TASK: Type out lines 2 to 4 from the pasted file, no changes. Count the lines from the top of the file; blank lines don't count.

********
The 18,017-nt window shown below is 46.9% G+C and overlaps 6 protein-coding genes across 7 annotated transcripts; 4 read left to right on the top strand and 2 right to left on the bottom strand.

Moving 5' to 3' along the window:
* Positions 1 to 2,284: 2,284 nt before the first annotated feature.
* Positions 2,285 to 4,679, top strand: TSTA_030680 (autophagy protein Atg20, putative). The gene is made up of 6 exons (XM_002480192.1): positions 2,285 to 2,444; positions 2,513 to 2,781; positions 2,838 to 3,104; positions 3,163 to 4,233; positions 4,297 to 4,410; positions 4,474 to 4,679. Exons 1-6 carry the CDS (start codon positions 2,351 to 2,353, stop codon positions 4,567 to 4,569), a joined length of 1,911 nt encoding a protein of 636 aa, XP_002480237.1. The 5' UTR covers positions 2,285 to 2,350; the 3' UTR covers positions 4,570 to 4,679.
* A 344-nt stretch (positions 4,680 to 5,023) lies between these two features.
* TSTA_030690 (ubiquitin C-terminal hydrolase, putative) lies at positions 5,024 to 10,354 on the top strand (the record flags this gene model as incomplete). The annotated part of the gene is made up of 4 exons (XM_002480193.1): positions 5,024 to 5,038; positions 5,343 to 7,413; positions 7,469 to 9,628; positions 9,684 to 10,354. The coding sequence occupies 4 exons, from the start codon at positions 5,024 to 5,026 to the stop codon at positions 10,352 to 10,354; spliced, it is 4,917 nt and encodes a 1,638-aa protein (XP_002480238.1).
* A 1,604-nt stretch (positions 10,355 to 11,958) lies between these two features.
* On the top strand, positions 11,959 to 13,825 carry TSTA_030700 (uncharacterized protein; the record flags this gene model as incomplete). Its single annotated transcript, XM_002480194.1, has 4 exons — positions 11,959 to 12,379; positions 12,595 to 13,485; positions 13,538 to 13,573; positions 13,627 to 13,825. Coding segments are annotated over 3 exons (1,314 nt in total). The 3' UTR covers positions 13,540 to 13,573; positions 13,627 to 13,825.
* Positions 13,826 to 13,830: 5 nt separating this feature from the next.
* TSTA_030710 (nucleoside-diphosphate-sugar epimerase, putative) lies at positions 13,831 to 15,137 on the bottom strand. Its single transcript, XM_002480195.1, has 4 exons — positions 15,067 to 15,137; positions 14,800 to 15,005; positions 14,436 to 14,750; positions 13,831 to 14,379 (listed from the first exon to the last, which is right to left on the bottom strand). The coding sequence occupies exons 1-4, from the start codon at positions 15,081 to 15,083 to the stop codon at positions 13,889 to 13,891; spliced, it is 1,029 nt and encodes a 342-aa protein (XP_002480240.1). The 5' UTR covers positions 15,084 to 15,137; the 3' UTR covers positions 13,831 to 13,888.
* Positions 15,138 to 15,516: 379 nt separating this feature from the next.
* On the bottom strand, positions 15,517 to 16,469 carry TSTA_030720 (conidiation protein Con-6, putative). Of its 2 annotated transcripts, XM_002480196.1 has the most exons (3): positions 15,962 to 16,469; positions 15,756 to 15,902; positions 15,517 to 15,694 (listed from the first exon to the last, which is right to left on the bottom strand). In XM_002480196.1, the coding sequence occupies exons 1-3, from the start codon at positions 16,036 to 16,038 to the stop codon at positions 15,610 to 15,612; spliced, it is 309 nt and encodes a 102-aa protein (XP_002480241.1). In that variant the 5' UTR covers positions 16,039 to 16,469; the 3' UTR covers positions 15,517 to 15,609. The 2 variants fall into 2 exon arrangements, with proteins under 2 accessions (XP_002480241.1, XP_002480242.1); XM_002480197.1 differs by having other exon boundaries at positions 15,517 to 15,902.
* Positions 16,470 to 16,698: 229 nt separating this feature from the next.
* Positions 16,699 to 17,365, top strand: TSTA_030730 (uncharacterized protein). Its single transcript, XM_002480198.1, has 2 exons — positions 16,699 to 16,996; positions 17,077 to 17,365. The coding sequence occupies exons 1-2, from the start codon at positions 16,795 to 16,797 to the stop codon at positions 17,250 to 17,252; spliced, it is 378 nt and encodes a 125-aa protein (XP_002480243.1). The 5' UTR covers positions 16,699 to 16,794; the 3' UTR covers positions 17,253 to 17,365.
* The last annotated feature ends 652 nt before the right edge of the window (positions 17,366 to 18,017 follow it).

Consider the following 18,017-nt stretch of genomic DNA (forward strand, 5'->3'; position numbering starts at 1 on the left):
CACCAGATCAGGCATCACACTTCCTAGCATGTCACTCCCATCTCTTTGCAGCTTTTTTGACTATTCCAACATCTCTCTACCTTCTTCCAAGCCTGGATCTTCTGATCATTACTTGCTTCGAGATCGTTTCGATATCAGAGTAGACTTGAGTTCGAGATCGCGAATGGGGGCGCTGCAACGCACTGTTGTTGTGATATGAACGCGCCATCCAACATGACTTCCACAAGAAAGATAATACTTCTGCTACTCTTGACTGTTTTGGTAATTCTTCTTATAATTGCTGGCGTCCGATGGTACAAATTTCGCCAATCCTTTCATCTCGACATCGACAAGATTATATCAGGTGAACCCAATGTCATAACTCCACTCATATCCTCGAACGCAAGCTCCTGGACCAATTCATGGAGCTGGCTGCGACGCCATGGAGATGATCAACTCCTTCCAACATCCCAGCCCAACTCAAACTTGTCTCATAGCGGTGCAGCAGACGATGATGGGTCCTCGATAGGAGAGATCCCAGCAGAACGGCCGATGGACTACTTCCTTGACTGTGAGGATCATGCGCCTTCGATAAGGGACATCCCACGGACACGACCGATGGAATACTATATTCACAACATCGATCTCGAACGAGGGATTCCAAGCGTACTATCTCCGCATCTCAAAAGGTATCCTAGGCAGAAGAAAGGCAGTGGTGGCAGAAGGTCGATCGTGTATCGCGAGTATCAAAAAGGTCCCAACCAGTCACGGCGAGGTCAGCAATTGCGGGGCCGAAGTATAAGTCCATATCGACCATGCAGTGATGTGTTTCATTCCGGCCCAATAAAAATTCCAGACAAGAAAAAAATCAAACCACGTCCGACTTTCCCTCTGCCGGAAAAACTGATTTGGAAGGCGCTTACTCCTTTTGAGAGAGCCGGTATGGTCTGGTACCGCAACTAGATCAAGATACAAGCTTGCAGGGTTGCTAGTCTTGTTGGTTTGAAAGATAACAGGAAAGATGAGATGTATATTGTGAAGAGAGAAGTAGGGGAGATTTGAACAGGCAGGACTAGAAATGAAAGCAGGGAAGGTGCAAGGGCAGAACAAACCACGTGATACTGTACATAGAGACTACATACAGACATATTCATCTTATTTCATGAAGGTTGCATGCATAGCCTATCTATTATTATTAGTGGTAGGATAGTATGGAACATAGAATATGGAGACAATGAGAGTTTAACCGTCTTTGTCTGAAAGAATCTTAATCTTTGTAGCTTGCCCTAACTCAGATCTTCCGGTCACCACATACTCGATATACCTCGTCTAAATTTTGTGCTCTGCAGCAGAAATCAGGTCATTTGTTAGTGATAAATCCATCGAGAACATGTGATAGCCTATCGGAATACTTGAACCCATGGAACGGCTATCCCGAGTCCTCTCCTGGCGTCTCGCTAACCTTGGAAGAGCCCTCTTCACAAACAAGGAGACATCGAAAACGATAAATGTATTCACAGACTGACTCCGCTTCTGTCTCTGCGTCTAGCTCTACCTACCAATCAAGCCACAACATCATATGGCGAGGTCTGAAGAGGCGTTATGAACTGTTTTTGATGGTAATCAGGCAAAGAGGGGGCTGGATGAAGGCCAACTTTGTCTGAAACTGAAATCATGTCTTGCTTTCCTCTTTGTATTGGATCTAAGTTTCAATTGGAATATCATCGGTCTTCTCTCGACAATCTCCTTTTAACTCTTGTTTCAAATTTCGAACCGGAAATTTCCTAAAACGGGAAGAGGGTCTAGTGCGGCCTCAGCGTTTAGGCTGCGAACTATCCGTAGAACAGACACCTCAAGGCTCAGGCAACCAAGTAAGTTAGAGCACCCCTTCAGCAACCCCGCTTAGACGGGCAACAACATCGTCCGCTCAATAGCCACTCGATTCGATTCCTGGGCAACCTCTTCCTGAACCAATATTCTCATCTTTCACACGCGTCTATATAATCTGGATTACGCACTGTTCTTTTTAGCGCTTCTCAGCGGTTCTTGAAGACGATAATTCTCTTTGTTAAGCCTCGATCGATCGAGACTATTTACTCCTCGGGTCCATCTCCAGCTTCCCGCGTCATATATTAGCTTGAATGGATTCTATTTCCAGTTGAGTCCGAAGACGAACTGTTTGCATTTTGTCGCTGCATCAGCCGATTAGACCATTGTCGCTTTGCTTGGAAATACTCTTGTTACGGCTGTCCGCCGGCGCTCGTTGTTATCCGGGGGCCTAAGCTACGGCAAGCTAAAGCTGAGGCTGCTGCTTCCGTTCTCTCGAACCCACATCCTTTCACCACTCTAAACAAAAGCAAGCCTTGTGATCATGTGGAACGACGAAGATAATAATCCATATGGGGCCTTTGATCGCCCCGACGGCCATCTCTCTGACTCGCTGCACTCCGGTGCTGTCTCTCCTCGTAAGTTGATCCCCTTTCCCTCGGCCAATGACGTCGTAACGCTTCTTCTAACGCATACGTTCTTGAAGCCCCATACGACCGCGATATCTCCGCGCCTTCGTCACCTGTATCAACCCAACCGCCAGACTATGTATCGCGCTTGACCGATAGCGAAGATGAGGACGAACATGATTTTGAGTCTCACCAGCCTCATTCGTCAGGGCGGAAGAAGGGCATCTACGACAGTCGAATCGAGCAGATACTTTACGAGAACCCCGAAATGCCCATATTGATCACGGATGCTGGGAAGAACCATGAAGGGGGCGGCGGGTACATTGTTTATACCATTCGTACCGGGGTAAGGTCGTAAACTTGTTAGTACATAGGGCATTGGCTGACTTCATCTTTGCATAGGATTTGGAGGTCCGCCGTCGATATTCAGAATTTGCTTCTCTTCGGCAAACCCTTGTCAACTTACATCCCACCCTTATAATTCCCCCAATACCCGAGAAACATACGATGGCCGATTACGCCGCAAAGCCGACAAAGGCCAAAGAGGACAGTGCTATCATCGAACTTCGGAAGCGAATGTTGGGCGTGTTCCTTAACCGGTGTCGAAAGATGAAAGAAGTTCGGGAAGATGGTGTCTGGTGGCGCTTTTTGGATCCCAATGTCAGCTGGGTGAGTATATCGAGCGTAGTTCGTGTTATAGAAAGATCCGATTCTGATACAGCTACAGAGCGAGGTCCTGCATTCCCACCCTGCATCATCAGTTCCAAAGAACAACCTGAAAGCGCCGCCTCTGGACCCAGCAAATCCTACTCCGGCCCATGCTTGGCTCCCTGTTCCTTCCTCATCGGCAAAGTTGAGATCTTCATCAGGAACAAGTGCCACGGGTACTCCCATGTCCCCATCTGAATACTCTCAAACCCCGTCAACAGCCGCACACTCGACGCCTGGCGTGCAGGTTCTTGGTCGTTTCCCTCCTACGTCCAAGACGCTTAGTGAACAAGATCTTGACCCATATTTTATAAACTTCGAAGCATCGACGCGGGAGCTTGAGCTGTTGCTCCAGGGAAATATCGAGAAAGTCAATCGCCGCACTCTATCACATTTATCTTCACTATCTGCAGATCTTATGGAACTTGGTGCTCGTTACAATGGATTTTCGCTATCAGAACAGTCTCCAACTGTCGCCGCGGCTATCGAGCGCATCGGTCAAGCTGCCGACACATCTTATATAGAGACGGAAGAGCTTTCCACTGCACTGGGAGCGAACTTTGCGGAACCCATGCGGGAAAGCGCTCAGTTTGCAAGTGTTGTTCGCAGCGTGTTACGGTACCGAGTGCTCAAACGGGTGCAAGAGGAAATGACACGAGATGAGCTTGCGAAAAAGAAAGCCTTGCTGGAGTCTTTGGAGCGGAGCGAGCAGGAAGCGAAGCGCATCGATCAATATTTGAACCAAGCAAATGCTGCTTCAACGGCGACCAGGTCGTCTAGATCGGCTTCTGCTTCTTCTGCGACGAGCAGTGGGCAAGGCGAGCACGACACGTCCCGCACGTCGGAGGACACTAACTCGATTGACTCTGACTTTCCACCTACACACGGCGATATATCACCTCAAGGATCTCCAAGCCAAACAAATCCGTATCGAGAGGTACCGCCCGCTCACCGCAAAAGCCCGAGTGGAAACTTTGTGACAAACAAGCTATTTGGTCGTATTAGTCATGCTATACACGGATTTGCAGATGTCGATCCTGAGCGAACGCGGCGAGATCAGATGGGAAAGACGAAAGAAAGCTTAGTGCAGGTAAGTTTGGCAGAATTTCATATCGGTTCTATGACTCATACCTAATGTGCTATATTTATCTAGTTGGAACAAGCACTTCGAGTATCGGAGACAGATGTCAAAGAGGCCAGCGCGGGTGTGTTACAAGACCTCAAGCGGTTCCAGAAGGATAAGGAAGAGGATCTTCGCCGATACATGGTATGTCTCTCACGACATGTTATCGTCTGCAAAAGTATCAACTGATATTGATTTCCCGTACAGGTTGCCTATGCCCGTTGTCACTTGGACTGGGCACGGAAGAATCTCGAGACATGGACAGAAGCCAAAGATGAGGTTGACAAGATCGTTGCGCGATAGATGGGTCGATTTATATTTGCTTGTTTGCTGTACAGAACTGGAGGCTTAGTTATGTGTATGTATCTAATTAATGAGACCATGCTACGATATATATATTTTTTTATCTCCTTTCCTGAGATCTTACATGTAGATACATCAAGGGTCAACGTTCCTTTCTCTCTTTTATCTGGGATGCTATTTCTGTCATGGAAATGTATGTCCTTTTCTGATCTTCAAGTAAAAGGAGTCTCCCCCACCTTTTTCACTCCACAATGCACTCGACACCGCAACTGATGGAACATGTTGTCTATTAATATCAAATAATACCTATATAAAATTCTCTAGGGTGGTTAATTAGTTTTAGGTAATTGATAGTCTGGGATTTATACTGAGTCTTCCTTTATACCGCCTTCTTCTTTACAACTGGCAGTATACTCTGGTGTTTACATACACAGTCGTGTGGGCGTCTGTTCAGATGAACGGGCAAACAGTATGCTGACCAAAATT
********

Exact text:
Moving 5' to 3' along the window:
* Positions 1 to 2,284: 2,284 nt before the first annotated feature.
* Positions 2,285 to 4,679, top strand: TSTA_030680 (autophagy protein Atg20, putative). The gene is made up of 6 exons (XM_002480192.1): positions 2,285 to 2,444; positions 2,513 to 2,781; positions 2,838 to 3,104; positions 3,163 to 4,233; positions 4,297 to 4,410; positions 4,474 to 4,679. Exons 1-6 carry the CDS (start codon positions 2,351 to 2,353, stop codon positions 4,567 to 4,569), a joined length of 1,911 nt encoding a protein of 636 aa, XP_002480237.1. The 5' UTR covers positions 2,285 to 2,350; the 3' UTR covers positions 4,570 to 4,679.